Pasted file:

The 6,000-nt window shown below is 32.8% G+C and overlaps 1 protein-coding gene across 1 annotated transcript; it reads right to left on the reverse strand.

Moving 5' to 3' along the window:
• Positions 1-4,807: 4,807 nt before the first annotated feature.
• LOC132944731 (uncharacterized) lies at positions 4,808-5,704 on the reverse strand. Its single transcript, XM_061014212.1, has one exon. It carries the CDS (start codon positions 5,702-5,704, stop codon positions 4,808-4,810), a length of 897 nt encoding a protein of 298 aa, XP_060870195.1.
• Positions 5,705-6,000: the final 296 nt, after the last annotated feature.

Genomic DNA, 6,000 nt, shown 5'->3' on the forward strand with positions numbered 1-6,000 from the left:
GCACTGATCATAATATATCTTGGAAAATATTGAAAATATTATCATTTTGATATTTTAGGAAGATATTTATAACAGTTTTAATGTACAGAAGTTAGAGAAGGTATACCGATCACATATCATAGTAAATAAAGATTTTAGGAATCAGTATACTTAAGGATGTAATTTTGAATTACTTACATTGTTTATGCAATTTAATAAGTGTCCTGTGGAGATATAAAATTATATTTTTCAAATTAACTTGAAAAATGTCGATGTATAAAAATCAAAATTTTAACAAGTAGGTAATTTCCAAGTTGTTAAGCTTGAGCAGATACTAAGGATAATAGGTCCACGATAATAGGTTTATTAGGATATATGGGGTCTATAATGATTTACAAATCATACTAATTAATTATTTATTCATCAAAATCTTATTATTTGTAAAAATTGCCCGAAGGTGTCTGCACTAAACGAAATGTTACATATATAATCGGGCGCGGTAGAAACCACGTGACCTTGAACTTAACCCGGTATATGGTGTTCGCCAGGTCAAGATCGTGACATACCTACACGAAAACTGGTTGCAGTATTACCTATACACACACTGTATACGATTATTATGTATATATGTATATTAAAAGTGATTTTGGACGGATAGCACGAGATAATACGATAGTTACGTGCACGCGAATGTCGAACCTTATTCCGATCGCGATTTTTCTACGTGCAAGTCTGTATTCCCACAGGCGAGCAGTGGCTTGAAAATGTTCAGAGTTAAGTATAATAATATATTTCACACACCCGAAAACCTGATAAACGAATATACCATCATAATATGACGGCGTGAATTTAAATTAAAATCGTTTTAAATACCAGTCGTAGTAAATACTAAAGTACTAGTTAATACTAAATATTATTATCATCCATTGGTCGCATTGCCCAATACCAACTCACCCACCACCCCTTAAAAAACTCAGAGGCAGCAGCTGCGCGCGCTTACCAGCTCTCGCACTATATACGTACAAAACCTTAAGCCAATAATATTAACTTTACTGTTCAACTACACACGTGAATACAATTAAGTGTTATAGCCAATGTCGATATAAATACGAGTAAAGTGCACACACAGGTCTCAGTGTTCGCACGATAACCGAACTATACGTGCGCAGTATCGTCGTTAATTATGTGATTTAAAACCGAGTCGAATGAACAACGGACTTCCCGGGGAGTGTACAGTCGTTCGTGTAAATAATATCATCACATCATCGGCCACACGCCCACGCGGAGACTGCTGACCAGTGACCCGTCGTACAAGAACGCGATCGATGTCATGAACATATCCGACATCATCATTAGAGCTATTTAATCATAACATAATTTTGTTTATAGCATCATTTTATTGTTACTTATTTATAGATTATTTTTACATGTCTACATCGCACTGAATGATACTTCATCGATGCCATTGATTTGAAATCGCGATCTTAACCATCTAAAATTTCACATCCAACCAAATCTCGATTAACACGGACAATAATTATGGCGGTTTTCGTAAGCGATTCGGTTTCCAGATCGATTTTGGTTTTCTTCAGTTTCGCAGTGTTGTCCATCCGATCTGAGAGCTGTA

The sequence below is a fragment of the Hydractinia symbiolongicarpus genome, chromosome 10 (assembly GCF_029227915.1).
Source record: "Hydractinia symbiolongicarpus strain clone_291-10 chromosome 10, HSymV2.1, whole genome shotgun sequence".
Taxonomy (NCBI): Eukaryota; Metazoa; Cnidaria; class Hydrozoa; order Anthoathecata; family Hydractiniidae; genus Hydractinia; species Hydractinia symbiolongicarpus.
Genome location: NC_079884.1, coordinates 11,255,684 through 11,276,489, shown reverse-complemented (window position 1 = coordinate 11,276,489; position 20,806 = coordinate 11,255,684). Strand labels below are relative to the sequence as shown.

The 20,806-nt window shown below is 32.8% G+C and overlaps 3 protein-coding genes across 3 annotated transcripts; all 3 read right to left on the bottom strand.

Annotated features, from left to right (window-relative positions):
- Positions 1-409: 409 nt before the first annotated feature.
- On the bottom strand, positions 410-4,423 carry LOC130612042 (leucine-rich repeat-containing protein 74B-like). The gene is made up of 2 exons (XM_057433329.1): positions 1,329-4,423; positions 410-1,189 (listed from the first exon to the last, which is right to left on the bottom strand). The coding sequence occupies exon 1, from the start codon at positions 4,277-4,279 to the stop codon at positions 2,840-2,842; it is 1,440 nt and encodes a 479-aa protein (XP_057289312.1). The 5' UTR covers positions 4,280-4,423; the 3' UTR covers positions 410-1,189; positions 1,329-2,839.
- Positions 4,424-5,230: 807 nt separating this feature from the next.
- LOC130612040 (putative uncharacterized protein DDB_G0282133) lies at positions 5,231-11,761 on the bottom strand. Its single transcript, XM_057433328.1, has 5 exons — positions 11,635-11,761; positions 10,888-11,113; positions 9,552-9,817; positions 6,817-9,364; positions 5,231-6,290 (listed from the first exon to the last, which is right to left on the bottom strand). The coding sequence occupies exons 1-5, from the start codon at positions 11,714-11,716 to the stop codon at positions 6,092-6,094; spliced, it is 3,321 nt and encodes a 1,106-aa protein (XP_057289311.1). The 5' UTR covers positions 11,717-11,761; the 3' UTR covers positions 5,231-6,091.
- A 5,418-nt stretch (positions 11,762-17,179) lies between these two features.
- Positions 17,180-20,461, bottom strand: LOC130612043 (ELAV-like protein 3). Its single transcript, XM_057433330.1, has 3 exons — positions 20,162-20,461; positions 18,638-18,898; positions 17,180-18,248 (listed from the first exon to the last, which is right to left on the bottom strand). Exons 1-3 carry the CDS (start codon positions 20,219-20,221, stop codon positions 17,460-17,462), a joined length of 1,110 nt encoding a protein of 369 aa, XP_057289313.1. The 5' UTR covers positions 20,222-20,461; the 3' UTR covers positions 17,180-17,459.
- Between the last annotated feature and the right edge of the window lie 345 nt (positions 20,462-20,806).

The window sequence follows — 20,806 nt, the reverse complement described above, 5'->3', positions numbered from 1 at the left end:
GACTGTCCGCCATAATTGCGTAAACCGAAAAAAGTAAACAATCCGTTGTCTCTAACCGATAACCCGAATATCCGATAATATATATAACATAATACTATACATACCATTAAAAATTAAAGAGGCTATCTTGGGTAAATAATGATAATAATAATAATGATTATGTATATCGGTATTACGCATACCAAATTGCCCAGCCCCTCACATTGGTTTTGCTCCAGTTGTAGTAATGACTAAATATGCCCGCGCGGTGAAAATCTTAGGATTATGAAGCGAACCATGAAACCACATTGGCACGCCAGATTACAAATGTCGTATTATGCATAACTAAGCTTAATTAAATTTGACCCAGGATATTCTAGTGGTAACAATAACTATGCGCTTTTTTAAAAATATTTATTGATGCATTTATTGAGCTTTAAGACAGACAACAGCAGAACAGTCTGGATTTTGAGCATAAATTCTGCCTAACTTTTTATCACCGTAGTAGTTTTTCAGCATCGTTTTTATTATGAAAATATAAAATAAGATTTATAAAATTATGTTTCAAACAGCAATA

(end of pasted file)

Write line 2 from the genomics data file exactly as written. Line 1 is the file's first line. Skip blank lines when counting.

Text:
Moving 5' to 3' along the window: